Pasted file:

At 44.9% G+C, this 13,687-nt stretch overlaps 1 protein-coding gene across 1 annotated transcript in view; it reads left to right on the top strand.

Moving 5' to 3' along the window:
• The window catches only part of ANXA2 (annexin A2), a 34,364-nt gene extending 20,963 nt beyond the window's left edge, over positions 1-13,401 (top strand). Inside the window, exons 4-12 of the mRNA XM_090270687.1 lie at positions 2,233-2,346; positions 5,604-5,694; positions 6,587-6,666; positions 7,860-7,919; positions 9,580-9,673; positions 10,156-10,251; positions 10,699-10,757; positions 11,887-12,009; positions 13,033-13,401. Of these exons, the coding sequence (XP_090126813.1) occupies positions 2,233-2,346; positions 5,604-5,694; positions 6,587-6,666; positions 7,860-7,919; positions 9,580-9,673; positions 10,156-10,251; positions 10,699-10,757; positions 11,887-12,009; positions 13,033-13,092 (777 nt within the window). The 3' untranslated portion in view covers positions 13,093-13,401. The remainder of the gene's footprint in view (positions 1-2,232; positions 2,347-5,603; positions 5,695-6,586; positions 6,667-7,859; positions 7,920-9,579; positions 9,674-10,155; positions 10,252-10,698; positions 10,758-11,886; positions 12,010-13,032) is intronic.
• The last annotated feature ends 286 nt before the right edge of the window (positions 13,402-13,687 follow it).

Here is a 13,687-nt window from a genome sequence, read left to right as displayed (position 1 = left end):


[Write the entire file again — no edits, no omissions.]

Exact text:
At 44.9% G+C, this 13,687-nt stretch overlaps 1 protein-coding gene across 1 annotated transcript in view; it reads left to right on the top strand.

Moving 5' to 3' along the window:
• The window catches only part of ANXA2 (annexin A2), a 34,364-nt gene extending 20,963 nt beyond the window's left edge, over positions 1-13,401 (top strand). Inside the window, exons 4-12 of the mRNA XM_090270687.1 lie at positions 2,233-2,346; positions 5,604-5,694; positions 6,587-6,666; positions 7,860-7,919; positions 9,580-9,673; positions 10,156-10,251; positions 10,699-10,757; positions 11,887-12,009; positions 13,033-13,401. Of these exons, the coding sequence (XP_090126813.1) occupies positions 2,233-2,346; positions 5,604-5,694; positions 6,587-6,666; positions 7,860-7,919; positions 9,580-9,673; positions 10,156-10,251; positions 10,699-10,757; positions 11,887-12,009; positions 13,033-13,092 (777 nt within the window). The 3' untranslated portion in view covers positions 13,093-13,401. The remainder of the gene's footprint in view (positions 1-2,232; positions 2,347-5,603; positions 5,695-6,586; positions 6,667-7,859; positions 7,920-9,579; positions 9,674-10,155; positions 10,252-10,698; positions 10,758-11,886; positions 12,010-13,032) is intronic.
• The last annotated feature ends 286 nt before the right edge of the window (positions 13,402-13,687 follow it).

Here is a 13,687-nt window from a genome sequence, read left to right as displayed (position 1 = left end):